Chili & Beer at the Happy Burro! ~ Beatty, Nevada

Chili & Beer at the Happy Burro! ~ Beatty, Nevada

When traveling to a destination in central Nevada, the long stretches of road can go on for what seems like forever.  Signs that say something like “No Gas For Next 75 Miles” are indicators of the wide open spaces ahead.  The vast scenic desert landscape extends from horizon to horizon and not one living soul is in sight.  Then suddenly a hint of civilization appears in the form of hand painted plywood sign nailed to an old mesquite cattle ranch fence post.

Some things never change and travelers on horseback back in the days of the old west dealt with the same scene.  Wooden signs nailed to fence posts advertising a saloon or trading post out in the middle of nowhere were a welcome sight for old west travelers after crossing vast stretches of the desolate desert landscape.  The old west trading post saloons in small towns out in remote places offered a spot for some rest, warm beer, rotgut whiskey and maybe some rattlesnake chili that had been simmering all day. One might even go as far as to say that chili was the fast food of the old west.  When travelers showed up hungry after riding a long dusty trail, a ladle full of chili served in an enamelware bowl with a big piece of cornbread was a mighty appealing sight!  

Yes, chili has always had that wonderful reputation of being a meal that could cause unexpected intestinal distress even back in the days of the old west.  The slurs spoken about the chili at a saloon in the old days were usually meant to lighten up a conversation in a funny way.  It was like referring to modern fast food as being “the gift that keeps on giving!” 

Hunger does have a way of making a person eat stuff that they would normally think twice about eating and this is how many people that do not like spicy food feel about chili.  Chili is a culinary adventure in its own right, especially when doing a long road trip.  Some people, like myself, are plum crazy when it comes to chili.  I have been known to travel an extra hundred miles, just because I sensed that a good bowl of chili could be found in a small town a little further on down the road!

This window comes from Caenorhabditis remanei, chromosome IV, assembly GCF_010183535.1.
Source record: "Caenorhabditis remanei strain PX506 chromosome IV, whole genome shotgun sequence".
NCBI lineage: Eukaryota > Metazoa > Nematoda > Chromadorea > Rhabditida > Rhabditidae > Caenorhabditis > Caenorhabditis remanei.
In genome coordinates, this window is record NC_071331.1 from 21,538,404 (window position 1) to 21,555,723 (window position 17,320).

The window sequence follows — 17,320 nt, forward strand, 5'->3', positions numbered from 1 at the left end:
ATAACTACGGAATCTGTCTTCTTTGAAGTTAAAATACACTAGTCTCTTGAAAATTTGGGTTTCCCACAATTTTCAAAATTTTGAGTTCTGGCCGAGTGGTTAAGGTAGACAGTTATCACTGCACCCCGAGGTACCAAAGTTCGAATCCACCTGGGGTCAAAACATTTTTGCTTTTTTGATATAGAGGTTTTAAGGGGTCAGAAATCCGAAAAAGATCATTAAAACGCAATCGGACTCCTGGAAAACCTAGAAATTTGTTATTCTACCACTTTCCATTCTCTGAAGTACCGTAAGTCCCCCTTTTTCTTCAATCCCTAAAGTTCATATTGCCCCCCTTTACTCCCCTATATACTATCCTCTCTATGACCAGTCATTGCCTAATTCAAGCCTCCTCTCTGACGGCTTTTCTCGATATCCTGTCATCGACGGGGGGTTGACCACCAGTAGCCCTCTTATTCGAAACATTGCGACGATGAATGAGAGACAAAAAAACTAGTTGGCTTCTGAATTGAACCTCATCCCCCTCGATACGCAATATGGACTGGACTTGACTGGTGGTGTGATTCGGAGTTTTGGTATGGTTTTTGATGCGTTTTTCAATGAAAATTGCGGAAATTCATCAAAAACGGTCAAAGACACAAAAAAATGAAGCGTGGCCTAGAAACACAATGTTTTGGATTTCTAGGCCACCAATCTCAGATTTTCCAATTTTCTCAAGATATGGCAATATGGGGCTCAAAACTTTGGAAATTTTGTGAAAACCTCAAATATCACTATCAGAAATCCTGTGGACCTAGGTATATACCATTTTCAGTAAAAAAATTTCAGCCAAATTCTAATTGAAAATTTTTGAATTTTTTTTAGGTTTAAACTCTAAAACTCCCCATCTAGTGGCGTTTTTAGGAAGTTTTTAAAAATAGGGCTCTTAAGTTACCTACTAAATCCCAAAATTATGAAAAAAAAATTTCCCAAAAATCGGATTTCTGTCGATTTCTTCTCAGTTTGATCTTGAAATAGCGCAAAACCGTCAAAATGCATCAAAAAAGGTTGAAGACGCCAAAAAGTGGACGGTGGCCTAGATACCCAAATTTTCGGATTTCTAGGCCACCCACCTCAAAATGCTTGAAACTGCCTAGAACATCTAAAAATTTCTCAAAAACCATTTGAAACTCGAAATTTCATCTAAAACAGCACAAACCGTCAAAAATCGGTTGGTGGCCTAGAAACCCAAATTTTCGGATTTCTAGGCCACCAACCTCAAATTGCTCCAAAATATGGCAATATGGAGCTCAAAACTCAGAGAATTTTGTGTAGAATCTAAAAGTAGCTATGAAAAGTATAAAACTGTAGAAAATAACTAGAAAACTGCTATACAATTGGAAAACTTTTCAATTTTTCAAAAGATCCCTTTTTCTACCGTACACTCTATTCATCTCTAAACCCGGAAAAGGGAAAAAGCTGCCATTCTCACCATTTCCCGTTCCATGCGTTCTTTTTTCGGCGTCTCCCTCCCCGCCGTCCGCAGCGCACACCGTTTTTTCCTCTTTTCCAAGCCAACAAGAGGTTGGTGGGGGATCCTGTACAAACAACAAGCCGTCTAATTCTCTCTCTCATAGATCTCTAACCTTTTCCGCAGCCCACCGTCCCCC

When I see chili on the menu at a tavern or restaurant that that has a cook that makes everything from scratch, I do give it a try.  Some folks fear chili when traveling, because of its potential for the “cast iron stomach rusting” consequences, while others have no fear of the almighty chili and they are willing to take the risk.  When good bowl chili sits well on the tummy, there is no better feeling when traveling out west!

Chili is like eating a bowl of wild west history.  This experience can be enhanced even more, when the bowl of chili is served in an old saloon located in a historic western town out in the middle of nowhere in Nevada. The creaky wooden sidewalk and floor boards add to the charm.  A saloon dog sniffing your legs to see where you have been is like being welcomed home.  The antiques and old west memorabilia create a feeling of stepping back in time.  The old signs for whiskey, local brothels and gold strikes add to the chili eating charm.  An old rusty shotgun mounted on the wall behind the cash register lets everybody know that the check must be gladly paid in full and this traditional old west show of force readily facilitates compliments to the chef! 

If there ever was a chili capitol in the State Of Nevada, it would have to be the old historic town of Beatty!  I am sure that megatons of chili have been served in this town during its long history of catering to pioneers, gamblers, gold rush miners and sight seeing tourists that have passed through.  Beatty was close to being a ghost town many years ago when the local gold mine played out in the neighboring town of Rhyolite.  Fortunately, Beatty was a gateway to California, Death Valley and destinations further up the road in Tonopah and Carson City, so this chili eating destination never faded into the past.